Tools vendors ship new wares

Borland Software Corp., Webgain Inc., and Rational Software Corp. each gave IT application development shops new options on Monday.

Borland unveiled a new application server and application development tools, WebGain announced more specialized bundling of its toolkits, and Rational released Rational Suite v2002.

Borland announced what it is calling the Borland Software Platform for J2EE (Java 2 Enterprise Edition), which is comprised of a new version of its application server, as well as new editions of its application development tools, with a sharper focus on building Web services. The platform includes Borland Enterprise Studio for Java, featuring Borland JBuilder; Borland JBuilder 6 in Enterprise, Professional and Personal editions; and the VisiBroker and AppServer edition of Borland Enterprise Server as well as a new Web edition.

The most significant addition to the J2EE application server is partitioning, which enables users to run several application servers within a single server, which increases security and reliability, said Ken Jochims, director of product management at Borland, in Scotts Valley, Calif. The reason, he said, is that the multiple applications remain separate, so that if one server goes down, it doesn’t bring the whole system with it. Likewise, if one server is broken into by hackers or corrupted by a virus, it won’t necessarily affect all the servers.

The new partitioning architecture in Borland’s application server also lowers the hardware requirements for running applications and makes it easier to manage the application, enabling organizations to utilize the appropriate resources for the application, said Kathleen Quirk, an analyst at Hurwitz Group Inc., in Boston.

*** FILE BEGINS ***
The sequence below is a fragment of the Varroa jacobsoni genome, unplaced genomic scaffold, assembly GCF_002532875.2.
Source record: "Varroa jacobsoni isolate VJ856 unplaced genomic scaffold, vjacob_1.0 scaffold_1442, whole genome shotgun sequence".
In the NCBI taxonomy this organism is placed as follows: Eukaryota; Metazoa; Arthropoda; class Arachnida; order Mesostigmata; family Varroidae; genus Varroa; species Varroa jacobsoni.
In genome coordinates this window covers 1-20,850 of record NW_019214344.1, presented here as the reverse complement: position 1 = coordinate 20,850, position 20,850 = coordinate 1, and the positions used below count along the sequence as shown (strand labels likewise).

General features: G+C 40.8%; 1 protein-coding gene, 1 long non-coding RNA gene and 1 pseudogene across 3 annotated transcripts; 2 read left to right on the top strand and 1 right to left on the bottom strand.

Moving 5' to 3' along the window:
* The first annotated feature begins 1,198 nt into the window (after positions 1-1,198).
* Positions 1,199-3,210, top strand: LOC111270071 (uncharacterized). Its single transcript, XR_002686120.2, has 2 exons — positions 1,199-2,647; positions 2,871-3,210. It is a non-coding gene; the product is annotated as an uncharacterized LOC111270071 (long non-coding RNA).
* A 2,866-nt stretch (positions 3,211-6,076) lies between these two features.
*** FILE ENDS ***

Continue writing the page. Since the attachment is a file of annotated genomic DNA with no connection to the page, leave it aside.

“Given the current need to keep costs down, this could be an appealing message to the market,” Quirk said.

Borland’s Jochims said that the company redirected its tools to more closely align with what developers need for building Web services.

“In many ways, Borland refocused and they really understand what developers need,” said Thomas Murphy, an analyst at Stamford, Conn.-based Meta Group Inc.

WebGain, for its part, honed its focus to better meet the needs of developers as well. Stephen DiFranco, executive vice-president of marketing at WebGain, said that his customers are demanding that their own developers take a more horizontal approach to application development.

The Santa Clara, Calif.-based company is pulling its products into a series of bundles aimed at a variety of targets within the enterprise, DiFranco added.

Next month, WebGain will release VisualCafe Enterprise Suite and an updated version of WebGain Studio. The company introduced VisualCafe Expert Suite in September.

The enterprise suite is targeted at teams of Java developers and consists of WebGain VisualCaf